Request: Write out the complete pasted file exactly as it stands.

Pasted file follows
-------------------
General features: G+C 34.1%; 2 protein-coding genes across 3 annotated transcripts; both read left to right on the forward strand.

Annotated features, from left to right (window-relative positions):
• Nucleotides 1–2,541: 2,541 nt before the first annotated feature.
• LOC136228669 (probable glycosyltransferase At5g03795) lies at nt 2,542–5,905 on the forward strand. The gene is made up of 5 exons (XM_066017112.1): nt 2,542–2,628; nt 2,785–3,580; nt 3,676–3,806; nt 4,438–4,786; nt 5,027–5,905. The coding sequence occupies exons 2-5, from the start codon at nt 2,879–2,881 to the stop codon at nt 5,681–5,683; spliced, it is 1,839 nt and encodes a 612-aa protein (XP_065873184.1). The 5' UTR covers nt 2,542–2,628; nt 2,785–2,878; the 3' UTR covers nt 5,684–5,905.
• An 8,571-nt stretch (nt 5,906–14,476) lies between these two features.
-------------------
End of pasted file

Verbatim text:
General features: G+C 34.1%; 2 protein-coding genes across 3 annotated transcripts; both read left to right on the forward strand.

Annotated features, from left to right (window-relative positions):
• Nucleotides 1–2,541: 2,541 nt before the first annotated feature.
• LOC136228669 (probable glycosyltransferase At5g03795) lies at nt 2,542–5,905 on the forward strand. The gene is made up of 5 exons (XM_066017112.1): nt 2,542–2,628; nt 2,785–3,580; nt 3,676–3,806; nt 4,438–4,786; nt 5,027–5,905. The coding sequence occupies exons 2-5, from the start codon at nt 2,879–2,881 to the stop codon at nt 5,681–5,683; spliced, it is 1,839 nt and encodes a 612-aa protein (XP_065873184.1). The 5' UTR covers nt 2,542–2,628; nt 2,785–2,878; the 3' UTR covers nt 5,684–5,905.
• An 8,571-nt stretch (nt 5,906–14,476) lies between these two features.